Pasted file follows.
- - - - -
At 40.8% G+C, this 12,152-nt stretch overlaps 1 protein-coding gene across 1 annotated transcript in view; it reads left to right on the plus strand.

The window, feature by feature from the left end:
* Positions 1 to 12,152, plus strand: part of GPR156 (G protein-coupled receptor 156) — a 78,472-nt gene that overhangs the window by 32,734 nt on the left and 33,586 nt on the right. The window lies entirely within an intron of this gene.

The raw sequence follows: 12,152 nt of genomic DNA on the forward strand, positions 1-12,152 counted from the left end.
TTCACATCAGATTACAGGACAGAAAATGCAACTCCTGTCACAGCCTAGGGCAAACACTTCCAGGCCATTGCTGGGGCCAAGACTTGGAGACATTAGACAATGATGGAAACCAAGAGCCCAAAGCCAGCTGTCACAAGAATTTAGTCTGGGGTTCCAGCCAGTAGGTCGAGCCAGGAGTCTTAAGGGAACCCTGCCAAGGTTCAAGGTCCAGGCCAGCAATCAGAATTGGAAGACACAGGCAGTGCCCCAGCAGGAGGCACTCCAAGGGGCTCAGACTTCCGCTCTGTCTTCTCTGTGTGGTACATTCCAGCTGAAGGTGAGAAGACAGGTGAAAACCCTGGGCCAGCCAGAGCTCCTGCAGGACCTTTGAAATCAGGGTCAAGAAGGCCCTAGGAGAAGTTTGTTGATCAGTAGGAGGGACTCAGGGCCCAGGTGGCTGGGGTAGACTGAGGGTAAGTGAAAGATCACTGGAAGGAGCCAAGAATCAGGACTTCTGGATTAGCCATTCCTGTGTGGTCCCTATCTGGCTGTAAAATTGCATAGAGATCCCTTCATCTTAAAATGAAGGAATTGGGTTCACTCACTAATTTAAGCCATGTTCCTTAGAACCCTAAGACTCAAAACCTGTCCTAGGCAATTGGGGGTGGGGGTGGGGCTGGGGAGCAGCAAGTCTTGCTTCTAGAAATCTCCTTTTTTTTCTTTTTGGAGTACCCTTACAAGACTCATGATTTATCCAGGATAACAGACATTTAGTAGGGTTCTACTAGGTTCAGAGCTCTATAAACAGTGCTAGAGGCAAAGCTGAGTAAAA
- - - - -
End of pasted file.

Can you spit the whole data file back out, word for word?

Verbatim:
At 40.8% G+C, this 12,152-nt stretch overlaps 1 protein-coding gene across 1 annotated transcript in view; it reads left to right on the plus strand.

The window, feature by feature from the left end:
* Positions 1 to 12,152, plus strand: part of GPR156 (G protein-coupled receptor 156) — a 78,472-nt gene that overhangs the window by 32,734 nt on the left and 33,586 nt on the right. The window lies entirely within an intron of this gene.

The raw sequence follows: 12,152 nt of genomic DNA on the forward strand, positions 1-12,152 counted from the left end.
TTCACATCAGATTACAGGACAGAAAATGCAACTCCTGTCACAGCCTAGGGCAAACACTTCCAGGCCATTGCTGGGGCCAAGACTTGGAGACATTAGACAATGATGGAAACCAAGAGCCCAAAGCCAGCTGTCACAAGAATTTAGTCTGGGGTTCCAGCCAGTAGGTCGAGCCAGGAGTCTTAAGGGAACCCTGCCAAGGTTCAAGGTCCAGGCCAGCAATCAGAATTGGAAGACACAGGCAGTGCCCCAGCAGGAGGCACTCCAAGGGGCTCAGACTTCCGCTCTGTCTTCTCTGTGTGGTACATTCCAGCTGAAGGTGAGAAGACAGGTGAAAACCCTGGGCCAGCCAGAGCTCCTGCAGGACCTTTGAAATCAGGGTCAAGAAGGCCCTAGGAGAAGTTTGTTGATCAGTAGGAGGGACTCAGGGCCCAGGTGGCTGGGGTAGACTGAGGGTAAGTGAAAGATCACTGGAAGGAGCCAAGAATCAGGACTTCTGGATTAGCCATTCCTGTGTGGTCCCTATCTGGCTGTAAAATTGCATAGAGATCCCTTCATCTTAAAATGAAGGAATTGGGTTCACTCACTAATTTAAGCCATGTTCCTTAGAACCCTAAGACTCAAAACCTGTCCTAGGCAATTGGGGGTGGGGGTGGGGCTGGGGAGCAGCAAGTCTTGCTTCTAGAAATCTCCTTTTTTTTCTTTTTGGAGTACCCTTACAAGACTCATGATTTATCCAGGATAACAGACATTTAGTAGGGTTCTACTAGGTTCAGAGCTCTATAAACAGTGCTAGAGGCAAAGCTGAGTAAAA